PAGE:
Minister tells profession to adapt to “the new circumstances” of life in the law

Print This Post

4 June 2013

McNally: productive dialogue needed

Solicitors and barristers will have to adjust to “the new circumstances” they are facing as a result of legal aid and other reforms “if they are going to survive”, justice minister Lord McNally said yesterday.

Responding in the House of Lords to a question on legal aid from Bar Standards Board chair Baroness Deech, and follow-ups from other peers, Lord McNally said “we have heard various parts of the legal profession harping on about the worst-case scenario, which we simply do not accept”.

He continued: “We are in consultation and have put forward proposals about legal aid contracts. However, the legal professions are facing a number of changes, irrespective of what we are proposing on legal aid… and they will have to adjust to the new circumstances if they are going to survive.

“We are consulting with the Law Society and Bar Council, and with other bodies and individuals. We are listening and we hope to get a solution that will reflect what the government can afford to pay on legal aid at the moment but that will also leave us with the protections for our legal aid system that many of us have taken pride in.”

Lord McNally dismissed calls to slow down the introduction of price competitive tendering: “It is about 10 years since the Carter report had a look at this matter. It is more than three years since the previous Labour government made cuts to criminal legal aid. The Labour Party, in its 2010 manifesto, was the only party to say that it would look for further cuts in legal aid.

“In that time there have been changes – alternative business structures and other changes – to the legal profession, yet we are still told that this has come as a surprise. Instead of asking for more time and putting forward arguments that are mainly scare stories, it would be good if the legal profession responded to this consultation with a productive dialogue that could put legal aid on a sustainable and lasting footing.”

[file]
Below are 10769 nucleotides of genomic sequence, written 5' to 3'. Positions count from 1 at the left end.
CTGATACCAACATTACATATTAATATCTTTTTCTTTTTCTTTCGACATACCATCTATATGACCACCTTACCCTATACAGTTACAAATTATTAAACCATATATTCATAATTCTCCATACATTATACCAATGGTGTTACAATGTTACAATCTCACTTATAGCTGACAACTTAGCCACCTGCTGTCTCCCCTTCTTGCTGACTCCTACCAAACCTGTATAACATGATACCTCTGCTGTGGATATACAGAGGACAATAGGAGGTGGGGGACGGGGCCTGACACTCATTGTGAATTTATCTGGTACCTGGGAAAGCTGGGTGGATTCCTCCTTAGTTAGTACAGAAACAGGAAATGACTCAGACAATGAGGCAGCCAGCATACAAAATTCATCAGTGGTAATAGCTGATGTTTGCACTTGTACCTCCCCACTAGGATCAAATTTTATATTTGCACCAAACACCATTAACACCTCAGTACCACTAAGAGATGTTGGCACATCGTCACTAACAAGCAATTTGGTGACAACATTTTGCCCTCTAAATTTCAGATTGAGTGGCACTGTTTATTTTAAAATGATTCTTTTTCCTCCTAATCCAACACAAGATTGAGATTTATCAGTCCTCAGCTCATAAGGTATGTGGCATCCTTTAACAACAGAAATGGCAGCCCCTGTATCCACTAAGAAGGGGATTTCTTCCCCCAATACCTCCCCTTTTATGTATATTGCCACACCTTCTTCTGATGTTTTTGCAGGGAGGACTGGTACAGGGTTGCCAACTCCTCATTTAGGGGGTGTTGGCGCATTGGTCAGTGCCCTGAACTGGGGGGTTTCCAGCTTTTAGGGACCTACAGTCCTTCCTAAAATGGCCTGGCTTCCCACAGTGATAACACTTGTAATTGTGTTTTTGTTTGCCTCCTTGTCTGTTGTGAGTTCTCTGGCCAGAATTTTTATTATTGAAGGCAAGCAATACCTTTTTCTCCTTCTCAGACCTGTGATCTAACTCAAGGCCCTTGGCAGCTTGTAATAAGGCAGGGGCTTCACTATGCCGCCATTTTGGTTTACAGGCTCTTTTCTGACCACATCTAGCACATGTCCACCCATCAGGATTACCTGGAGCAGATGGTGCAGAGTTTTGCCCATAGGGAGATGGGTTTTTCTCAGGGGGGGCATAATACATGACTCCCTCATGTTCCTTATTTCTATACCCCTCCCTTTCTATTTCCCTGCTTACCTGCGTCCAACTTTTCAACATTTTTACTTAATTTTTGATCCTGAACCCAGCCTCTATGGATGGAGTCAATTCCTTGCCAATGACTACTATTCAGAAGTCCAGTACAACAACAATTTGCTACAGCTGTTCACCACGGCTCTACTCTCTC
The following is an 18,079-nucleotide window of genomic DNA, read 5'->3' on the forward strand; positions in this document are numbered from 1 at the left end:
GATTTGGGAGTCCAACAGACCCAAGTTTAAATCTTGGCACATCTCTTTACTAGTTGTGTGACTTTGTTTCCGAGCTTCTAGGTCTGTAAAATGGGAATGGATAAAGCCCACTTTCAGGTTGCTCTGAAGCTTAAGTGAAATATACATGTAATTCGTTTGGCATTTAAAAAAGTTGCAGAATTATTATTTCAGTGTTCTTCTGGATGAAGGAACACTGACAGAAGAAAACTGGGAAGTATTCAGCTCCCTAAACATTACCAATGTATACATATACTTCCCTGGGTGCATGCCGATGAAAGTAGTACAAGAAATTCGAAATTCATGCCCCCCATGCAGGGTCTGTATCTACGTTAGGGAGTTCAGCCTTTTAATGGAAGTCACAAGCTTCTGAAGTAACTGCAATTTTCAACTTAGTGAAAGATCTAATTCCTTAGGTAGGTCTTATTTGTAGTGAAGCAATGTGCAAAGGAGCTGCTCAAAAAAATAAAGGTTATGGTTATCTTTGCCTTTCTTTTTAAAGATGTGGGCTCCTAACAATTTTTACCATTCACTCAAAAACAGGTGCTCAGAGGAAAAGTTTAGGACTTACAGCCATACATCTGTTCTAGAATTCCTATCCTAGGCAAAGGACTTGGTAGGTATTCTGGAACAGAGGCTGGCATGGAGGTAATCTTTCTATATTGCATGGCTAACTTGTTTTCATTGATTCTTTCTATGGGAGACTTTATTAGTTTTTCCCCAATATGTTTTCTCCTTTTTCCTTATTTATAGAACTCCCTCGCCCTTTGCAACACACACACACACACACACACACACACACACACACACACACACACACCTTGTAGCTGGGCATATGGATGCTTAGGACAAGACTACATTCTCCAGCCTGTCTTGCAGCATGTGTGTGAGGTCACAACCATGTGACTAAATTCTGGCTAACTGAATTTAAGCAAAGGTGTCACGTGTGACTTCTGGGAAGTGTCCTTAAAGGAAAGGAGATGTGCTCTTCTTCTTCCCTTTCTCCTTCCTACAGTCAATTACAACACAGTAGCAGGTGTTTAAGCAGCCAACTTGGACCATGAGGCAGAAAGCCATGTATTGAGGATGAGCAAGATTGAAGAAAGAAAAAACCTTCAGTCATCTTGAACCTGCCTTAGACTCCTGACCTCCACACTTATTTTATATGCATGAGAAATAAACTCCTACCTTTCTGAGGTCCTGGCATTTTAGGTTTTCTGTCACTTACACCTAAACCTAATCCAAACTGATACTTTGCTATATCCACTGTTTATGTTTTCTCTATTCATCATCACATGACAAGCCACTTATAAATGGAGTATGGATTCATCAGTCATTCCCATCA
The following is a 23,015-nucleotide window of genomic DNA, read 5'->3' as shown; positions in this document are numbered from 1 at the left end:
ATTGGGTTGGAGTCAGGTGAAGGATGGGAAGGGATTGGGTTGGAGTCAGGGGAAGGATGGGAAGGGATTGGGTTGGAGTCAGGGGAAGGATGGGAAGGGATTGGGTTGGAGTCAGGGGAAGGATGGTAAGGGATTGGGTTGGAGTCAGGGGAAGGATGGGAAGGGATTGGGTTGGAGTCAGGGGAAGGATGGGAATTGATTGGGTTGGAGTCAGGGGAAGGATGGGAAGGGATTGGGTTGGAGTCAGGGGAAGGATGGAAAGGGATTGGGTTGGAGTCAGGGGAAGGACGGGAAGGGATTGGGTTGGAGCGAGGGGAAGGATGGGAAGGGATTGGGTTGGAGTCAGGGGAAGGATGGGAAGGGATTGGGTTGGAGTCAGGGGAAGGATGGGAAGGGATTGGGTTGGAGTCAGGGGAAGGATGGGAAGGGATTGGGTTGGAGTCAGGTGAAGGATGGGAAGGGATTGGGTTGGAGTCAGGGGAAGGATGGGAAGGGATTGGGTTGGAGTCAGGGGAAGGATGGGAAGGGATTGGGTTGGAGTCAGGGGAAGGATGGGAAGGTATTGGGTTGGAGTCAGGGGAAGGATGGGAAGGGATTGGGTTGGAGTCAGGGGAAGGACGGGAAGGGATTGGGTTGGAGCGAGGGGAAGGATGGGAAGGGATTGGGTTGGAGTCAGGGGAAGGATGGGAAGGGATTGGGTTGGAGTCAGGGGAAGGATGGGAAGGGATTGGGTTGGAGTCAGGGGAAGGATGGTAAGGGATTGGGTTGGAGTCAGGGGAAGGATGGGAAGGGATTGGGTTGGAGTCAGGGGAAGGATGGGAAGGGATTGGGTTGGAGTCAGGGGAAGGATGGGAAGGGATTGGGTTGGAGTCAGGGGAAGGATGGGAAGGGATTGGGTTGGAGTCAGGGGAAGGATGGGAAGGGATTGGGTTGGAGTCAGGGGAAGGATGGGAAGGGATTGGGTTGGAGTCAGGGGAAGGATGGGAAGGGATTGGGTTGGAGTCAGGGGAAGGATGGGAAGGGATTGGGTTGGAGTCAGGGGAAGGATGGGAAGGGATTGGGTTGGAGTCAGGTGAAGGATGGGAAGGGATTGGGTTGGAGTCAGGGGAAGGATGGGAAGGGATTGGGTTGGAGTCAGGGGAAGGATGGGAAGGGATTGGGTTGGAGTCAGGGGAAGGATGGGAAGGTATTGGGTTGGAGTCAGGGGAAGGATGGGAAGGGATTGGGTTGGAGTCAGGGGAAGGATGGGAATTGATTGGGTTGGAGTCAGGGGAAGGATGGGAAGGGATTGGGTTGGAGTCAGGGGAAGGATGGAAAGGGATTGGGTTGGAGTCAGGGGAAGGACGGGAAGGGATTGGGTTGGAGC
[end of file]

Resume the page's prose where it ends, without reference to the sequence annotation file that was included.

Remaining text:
He suggested that “barristers and solicitors start thinking about how best to organise themselves to function in circumstances in which money may be a little tighter than it once was. These are circumstances that many other professions and many other areas of our society have to face”.

Tags: ,

One Response to “Minister tells profession to adapt to “the new circumstances” of life in the law”

  1. It is hard for the CBA to enter into a dialogue with the Justice Minister Christopher Grayling when he refuses even to speak to the leader of the Criminal Bar Association, Michael Turner QQ and then ducks out of a radio debate on learning that Turner is a guest because he knows he’ll be taken to pieces by Mr Turner.

    Please don’t mislead the public with the crass observation that legal aid lawyers will have to adapt as if they havent been having to do that for the last 15 years. The result of reducing legal aid fee payments by 40% over the last 15 years has meant that solicitors and barristers have had constantly to cut overheads and maximise profit to survive. But we have reached the irreducible minimum now.

    And please don’t pretend that Lord Carter ever envisaged or supported introducing the sort of changes to the provision of legal aid you espouse. He underlined the essential importance of the accused man being able to choose his own solicitor and the need to preserve quality at the heart of the system, two things which will be stripped away under your proposals.

    Your comments are utterly disingenuous and merely reflect the deeply held prejudice you entertain towards the legal profession.

  2. Christopher Amis on June 4th, 2013 at 9:17 am

Leave a comment

* Denotes required field

All comments will be moderated before posting. Please see our Terms and Conditions

Legal Futures Blog

How best to achieve independent regulation under the Legal Services Act?

Craig Wakeford LSB

Independent regulation gives confidence to consumers, providers, investors and society as a whole that legal services work in the public interest and support the rule of law. The Legal Services Act 2007 does not require all approved regulators to be structurally separate from representative bodies. Instead, the Legal Services Board is required by the Act to produce internal governance rules (IGR) which apply the principle of regulatory independence in legal service regulation. We are currently running a consultation on the IGR which continues until 9 February.

January 19th, 2018